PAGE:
The intricate dynamics of an extraordinary double pulsar system are made clearer by the work of Scott Ransom, a postdoctoral researcher in McGill's Department of Physics, in a study appearing in the April 29 issue of the scientific journal Nature.
McGill researcher's study published in Nature April 29
The intricate dynamics of an extraordinary double pulsar system are made clearer by the work of Scott Ransom of McGill University, in a study appearing in the April 29 issue of the scientific journal Nature.
The study, conducted in collaboration with Frederick Jenet of Jet Propulsion Laboratory in Pasadena, California, could improve the understanding of pulsar formation and emissions and even of gravitational theories.
Pulsars are spinning neutron stars that send out beams of energy like a lighthouse. The binary system J0737-3039, discovered last year, is the first double pulsar ever seen by astronomers. The energy beams in this system seem to interact as they spin around each other, providing a useful way to determine the geometry of the orbits.
Ransom, a postdoctoral researcher in McGill's Department of Physics, and Jenet have shown how one of the pulsars in this double pulsar system effectively turns the radio emission of the other pulsar on and off with time.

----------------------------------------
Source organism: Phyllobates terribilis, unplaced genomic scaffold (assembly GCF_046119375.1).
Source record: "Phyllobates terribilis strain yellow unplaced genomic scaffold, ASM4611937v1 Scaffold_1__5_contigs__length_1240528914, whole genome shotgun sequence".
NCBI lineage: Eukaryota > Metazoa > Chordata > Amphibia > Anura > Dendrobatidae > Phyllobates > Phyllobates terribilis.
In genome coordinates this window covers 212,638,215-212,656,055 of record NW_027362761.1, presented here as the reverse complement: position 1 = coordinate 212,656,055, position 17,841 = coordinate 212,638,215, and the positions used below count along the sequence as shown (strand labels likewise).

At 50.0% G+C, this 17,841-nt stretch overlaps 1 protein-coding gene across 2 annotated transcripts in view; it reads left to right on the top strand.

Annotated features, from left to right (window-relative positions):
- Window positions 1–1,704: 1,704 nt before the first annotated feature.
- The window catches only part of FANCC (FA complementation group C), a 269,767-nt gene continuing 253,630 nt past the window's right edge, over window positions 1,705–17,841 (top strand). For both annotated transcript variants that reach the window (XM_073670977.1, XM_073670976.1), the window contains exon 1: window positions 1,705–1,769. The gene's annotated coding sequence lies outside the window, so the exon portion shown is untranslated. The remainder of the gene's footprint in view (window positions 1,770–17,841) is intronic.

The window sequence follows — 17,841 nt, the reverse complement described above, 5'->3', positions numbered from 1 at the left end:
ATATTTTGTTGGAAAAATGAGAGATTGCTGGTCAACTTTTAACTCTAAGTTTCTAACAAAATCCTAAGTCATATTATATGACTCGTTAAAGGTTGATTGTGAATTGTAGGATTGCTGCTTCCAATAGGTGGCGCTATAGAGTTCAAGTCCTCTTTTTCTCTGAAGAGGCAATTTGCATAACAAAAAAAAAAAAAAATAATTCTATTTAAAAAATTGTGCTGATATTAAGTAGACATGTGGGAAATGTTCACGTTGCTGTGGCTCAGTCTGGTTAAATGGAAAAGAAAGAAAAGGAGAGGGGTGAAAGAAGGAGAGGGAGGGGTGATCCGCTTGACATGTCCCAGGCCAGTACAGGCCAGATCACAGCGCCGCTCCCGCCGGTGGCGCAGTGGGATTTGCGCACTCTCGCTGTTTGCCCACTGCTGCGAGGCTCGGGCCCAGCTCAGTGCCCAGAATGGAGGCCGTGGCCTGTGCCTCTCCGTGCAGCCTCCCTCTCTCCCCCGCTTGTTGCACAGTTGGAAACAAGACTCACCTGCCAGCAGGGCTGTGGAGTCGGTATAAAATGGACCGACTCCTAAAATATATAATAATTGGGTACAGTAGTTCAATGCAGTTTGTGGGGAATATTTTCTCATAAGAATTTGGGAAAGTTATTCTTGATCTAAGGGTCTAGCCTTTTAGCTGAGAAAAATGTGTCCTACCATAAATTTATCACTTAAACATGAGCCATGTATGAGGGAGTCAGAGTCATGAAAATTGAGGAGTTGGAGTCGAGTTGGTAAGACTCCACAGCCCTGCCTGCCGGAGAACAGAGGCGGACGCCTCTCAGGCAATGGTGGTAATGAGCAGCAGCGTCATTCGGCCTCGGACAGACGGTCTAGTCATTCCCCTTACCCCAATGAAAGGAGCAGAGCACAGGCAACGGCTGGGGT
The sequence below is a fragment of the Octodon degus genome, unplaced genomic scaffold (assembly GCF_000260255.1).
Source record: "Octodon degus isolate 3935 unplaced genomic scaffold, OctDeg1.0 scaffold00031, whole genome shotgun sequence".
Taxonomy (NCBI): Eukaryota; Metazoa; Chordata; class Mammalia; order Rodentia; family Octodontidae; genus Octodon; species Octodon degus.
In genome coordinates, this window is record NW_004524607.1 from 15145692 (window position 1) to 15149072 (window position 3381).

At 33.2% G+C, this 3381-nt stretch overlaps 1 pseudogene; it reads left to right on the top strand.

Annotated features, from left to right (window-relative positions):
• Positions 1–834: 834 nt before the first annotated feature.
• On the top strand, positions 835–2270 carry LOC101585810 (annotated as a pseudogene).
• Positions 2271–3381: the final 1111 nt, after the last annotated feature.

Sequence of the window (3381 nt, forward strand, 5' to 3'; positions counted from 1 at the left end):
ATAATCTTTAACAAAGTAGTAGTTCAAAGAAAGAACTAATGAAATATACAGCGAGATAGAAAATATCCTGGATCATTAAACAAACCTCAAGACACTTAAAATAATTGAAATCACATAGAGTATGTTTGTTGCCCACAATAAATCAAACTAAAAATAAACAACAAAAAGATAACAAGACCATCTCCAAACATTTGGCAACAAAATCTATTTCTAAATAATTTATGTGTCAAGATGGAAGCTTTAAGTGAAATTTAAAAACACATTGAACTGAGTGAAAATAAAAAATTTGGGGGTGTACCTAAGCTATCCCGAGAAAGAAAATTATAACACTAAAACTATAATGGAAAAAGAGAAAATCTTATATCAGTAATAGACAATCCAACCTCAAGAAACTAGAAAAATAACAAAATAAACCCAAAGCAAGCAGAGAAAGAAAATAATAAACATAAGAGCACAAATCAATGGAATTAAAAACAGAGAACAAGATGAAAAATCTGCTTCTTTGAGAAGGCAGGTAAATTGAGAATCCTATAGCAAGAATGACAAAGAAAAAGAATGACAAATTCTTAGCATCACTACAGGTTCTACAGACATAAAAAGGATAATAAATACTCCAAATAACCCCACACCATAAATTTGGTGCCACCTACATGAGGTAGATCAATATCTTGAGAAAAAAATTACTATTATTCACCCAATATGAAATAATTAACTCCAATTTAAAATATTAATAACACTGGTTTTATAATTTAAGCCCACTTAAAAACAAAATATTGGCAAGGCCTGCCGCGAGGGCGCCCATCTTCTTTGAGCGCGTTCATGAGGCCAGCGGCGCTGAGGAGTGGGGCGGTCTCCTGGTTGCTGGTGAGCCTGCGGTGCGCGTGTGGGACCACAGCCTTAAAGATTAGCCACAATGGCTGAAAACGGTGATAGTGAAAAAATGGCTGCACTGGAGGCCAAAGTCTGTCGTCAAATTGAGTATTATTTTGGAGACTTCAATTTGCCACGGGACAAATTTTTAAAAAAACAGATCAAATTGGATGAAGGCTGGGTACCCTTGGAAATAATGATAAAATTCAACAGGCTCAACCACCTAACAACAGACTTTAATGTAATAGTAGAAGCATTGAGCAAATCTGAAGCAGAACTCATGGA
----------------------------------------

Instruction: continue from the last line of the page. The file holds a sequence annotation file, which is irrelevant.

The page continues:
Until now, 30 years of research has been unable to determine the mechanism producing a pulsar's radio emissions. The fact that these two pulsars influence each other's radio pulses makes the system a truly unique natural laboratory for the investigation of the emission processes of pulsars.
"If the geometry of the double pulsar system is as we suggest," says Ransom, "it should lead us to a much better understanding of how these systems emit their radiation and how they form in the first place. Knowledge of the geometry could also prove essential for the exquisite tests of theories of gravitation that will come from J0737-3039 due to the huge gravitational wells these massive objects create."
But time to use nature's laboratory is short: Jenet and Ransom predict that because of distortions in space around the pulsars, the system will disappear from our view in approximately 15 years.
The double pulsar system is located about 2,000 light years, or 10 million billion miles, from Earth. Ransom and Jenet based their research on observations made at the Green Bank Telescope in West Virginia.